There may be “long-term effects” from diesel spillage after a train derailed in Carmarthenshire, Natural Resources Wales has said.
Ten wagons, each containing 75 tonnes of diesel, derailed and spilled oil into the Loughor Estuary at Llangennech near Llanelli last week.
Homes were evacuated and a major incident declared after the freight train derailed and burst into flames
NRW said it had found evidence of diesel at various sites on the estuary.
Cockle beds and shell fisheries on the estuary have been closed since the spillage.
Robert Griffiths, a cockle picker and Secretary of the Burry Inlet Handgatherers Association said it was a difficult time for the industry.
“No work, no pay. If we don’t go to work we don’t get any money to pay our bills, our mortgages.
“Most of us don’t know anything else. I’ve gathered cockles for over 25 years, some have been doing it over 40 years.
“That’s all they’ve ever done. They have never had to fall back on something else, so they wait.”
The estuary is part of the Carmarthen Bay and Estuaries Special Area of Conservation, and wildlife groups have already warned it could have a “devastating impact” on the environment.
Mr Griffiths said he was also worried about the effect the spillage would have on consumer confidence in their product, with suppliers turning away from the area.
“I suppose half the world knows now there’s been an oil spill – due to the internet – in the Loughor Estuary.
“Is half the world going to buy a can of cockles because they may or may not have diesel in them? I don’t know.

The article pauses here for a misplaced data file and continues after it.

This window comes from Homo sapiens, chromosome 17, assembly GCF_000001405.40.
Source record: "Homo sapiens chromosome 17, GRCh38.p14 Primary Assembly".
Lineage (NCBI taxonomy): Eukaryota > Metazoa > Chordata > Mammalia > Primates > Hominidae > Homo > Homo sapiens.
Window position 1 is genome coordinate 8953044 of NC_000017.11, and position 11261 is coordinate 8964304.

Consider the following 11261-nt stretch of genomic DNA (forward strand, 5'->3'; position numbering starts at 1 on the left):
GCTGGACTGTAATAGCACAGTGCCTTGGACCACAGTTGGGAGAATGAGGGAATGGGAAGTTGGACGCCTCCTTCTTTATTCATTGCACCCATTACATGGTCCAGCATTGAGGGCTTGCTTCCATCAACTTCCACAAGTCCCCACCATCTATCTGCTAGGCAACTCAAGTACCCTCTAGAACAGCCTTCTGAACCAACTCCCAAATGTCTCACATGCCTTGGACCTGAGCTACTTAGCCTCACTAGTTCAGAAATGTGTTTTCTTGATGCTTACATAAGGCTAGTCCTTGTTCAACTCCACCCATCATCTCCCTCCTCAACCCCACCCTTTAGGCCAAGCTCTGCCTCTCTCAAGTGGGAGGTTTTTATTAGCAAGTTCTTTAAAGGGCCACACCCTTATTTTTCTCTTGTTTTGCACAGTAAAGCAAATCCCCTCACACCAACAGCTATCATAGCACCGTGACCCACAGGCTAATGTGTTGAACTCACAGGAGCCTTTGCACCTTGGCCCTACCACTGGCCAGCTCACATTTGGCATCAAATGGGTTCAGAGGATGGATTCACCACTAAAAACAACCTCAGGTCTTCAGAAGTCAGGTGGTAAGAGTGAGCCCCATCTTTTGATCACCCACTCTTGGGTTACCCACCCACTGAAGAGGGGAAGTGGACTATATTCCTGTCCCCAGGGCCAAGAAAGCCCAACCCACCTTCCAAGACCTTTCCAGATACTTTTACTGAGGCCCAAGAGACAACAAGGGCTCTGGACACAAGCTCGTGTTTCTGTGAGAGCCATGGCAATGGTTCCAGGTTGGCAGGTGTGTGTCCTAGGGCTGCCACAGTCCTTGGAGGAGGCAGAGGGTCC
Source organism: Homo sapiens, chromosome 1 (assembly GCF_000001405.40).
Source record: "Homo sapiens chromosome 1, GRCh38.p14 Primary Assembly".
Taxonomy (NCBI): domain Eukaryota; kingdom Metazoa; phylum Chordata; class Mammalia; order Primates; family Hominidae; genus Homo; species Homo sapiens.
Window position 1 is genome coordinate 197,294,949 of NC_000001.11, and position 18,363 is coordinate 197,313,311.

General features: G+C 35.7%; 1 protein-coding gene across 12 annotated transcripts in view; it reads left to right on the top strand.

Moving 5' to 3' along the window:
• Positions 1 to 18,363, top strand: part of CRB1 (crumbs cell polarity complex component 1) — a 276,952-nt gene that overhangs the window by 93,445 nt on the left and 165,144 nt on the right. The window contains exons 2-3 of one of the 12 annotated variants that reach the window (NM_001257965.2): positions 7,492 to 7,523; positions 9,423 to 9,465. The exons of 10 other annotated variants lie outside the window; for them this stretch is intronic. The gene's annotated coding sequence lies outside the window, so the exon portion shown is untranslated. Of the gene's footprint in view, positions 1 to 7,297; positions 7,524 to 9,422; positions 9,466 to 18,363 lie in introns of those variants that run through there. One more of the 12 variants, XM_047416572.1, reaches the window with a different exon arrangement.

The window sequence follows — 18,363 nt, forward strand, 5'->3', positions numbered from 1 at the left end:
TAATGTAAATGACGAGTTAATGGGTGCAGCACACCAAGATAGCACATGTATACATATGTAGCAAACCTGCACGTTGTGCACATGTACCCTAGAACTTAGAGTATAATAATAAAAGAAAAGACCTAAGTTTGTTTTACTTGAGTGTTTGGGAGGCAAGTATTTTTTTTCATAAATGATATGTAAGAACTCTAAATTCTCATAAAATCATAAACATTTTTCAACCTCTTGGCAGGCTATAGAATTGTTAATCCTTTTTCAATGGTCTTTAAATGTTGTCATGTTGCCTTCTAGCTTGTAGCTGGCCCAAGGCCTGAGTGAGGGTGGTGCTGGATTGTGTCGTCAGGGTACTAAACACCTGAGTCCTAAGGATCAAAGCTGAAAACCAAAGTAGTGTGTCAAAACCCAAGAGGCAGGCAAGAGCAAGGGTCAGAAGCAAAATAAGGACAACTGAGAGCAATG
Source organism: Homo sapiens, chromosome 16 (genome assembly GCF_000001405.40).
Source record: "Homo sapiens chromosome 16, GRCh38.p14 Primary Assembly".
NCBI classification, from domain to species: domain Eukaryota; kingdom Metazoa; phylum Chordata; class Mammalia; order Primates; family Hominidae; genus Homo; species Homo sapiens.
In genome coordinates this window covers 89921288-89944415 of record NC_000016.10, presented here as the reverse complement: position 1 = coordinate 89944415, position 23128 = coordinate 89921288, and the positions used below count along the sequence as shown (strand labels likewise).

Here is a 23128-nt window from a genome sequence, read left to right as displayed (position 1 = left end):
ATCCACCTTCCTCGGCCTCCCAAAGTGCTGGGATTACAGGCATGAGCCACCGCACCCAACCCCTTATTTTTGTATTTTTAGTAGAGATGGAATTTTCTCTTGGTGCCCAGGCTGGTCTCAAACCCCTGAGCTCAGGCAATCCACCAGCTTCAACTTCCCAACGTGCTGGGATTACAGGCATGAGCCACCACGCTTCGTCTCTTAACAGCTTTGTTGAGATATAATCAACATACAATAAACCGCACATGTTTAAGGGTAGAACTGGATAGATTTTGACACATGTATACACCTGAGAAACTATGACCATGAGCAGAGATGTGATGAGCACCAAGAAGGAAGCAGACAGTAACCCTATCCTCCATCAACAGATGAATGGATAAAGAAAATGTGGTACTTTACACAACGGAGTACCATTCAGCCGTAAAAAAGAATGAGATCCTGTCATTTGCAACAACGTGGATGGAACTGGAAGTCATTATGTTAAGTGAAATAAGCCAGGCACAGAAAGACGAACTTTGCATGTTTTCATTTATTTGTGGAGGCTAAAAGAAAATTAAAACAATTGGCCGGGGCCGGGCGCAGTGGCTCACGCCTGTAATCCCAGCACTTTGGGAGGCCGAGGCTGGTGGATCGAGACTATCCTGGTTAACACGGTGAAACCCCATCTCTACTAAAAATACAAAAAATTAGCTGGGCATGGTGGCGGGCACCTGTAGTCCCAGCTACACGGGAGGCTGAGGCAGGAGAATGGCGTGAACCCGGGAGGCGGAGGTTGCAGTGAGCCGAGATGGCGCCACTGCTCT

“They might turn around and say ‘sorry boys, we’ve done a survey and our customers don’t want them so we can’t buy them’. It’s hard.”
Natural Resources Wales was not able to investigate the damage of the spill until the fire was put out, which took 33 hours.
British Transport Police’s initial probe has ruled out criminal intent, and the Rail Accident Investigation Branch is examining the cause of the crash.
The driver and engineer of the DB Cargo train escaped unhurt.
On Saturday, NRW said the spill was “no longer confined to the upper reaches of the estuary and had been observed at many locations as far as Crofty”.
Ioan Williams, from the agency, said experts would continue monitoring the area over the next few weeks.
“There may well be long-term effects, we don’t know yet is the bottom line.
“This may take a period of time… and also, as the diesel starts to come out of the sand and manage to come a bit further down the estuary, we may see impacts a bit later on.
“It’s a big clean-up operation… the cost will be substantial.
“This is a very important area, of European importance, there are a raft of designations here.
“Penclacwydd isn’t far from here, it’s very important for migratory wildfowl, it’s important for the mussels, the cockles etc… and we are concerned about the impact that this may have.”
— to www.bbc.co.uk